Ribbon cutting at NYIT College of Osteopathic Medicine at A-State

Ribbon cutting at NYIT College of Osteopathic Medicine at A-State
(Source: KAIT-TV)
(Source: KAIT-TV)
(Source: KAIT-TV)
(Source: KAIT-TV)

JONESBORO, AR (KAIT) - State and local officials spent their Thursday afternoon celebrating with Arkansas State University and New York Institute of Technology representatives.

A lunch program followed by a ribbon cutting ceremony took place outside of Wilson Hall.

They celebrated the beginning of NYIT's College of Osteopathic Medicine at A-State.

Once the project was approved, Wilson Hall received a $12.6 renovation, installing medical labs and signage throughout the building.

Governor Asa Hutchinson joined the crowd on campus and even spoke at the luncheon saying this is what education is all about.

"Higher education should be about addressing the academic education professional needs of our state," Hutchinson said. "One of the great needs we have is in rural medicine. It is in providing greater access to healthcare and the Osteopathic College will exactly do that. And so, we're thrilled with the partnership between ASU and the New York Institute of Technology that will help us meet a need here in this state. I'm delighted to be here to congratulate them. I was pleased to be a part of the recommendation that they be approved and credentialed for this program."

A-State officials first began working with NYIT on this project in 2012.

Hutchinson said it was wonderful to see the college done and ready to teach our newest medical students.

"You have a plan, you have a vision and executing that is the important part of it," Hutchinson said. "To see over one hundred students that will be coming here in the near future to get their education. To be able to be out in the areas of our state that need greater healthcare access, it's critical."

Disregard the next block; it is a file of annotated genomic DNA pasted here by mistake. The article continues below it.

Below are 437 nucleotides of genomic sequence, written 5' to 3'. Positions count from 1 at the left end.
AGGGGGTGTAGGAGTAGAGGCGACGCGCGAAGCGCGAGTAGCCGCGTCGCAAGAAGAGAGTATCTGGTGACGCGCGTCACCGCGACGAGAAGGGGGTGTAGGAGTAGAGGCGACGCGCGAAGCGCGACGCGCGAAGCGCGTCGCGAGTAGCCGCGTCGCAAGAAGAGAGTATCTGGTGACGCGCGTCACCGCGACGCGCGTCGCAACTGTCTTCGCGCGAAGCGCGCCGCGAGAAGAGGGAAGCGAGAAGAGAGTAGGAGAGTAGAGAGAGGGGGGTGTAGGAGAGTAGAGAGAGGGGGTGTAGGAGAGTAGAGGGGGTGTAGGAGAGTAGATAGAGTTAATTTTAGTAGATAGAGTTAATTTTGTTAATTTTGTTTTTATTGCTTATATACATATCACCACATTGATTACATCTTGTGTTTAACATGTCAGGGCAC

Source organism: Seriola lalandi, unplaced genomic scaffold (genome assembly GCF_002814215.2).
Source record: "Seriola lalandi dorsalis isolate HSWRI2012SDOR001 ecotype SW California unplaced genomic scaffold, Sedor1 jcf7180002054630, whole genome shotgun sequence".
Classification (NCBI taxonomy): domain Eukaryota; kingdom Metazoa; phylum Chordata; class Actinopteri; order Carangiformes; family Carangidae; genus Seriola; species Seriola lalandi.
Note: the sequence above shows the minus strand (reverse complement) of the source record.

The curriculum for an osteopathic school teaches students about different systems of the body, including cardiac and gastrointestinal.

Students also learn how to use their hands to help diagnose problems, as well as looking at muscular or skeletal areas for signs of what's wrong.

Jonesboro native Hallie Frederick will begin her first year as a medical student in August.

She said she was thrilled to be studying for her medical degree in her hometown.

"Being born and raised in Jonesboro and growing up always wanting to be a doctor, this is pretty much heaven for me," Frederick said. "I can't believe there is a medical school in Jonesboro. The fact that it's the New York Institute of Technology makes it extra special because it's pretty much the most high-tech campus in the state for sure. So, I'm really excited about it. It means the world to me that I get to study to be a doctor in my hometown."

A number of students have also traveled far to be in the program.

Mirsha Stiven is also a first year medical student, but is from South Florida.

Stiven said she also can't wait to get started.

"I am so excited," Stiven said. "I've been wanting this for a long time. So, I'm thrilled to finally start medical school."

Stiven agreed with Frederick that this program is a huge opportunity for medical students.

"The program is a great opportunity for all students," Stiven said. "There is a lot of high end technology. It's just a great opportunity and you're going to have a big network if you become a part of NYIT."

One hundred and fifteen students will attend NYIT's College of Osteopathic Medicine on A-State's campus in August.

The first set of graduates in this new program will graduate in May of 2020.

Copyright 2016 KAIT. All rights reserved.

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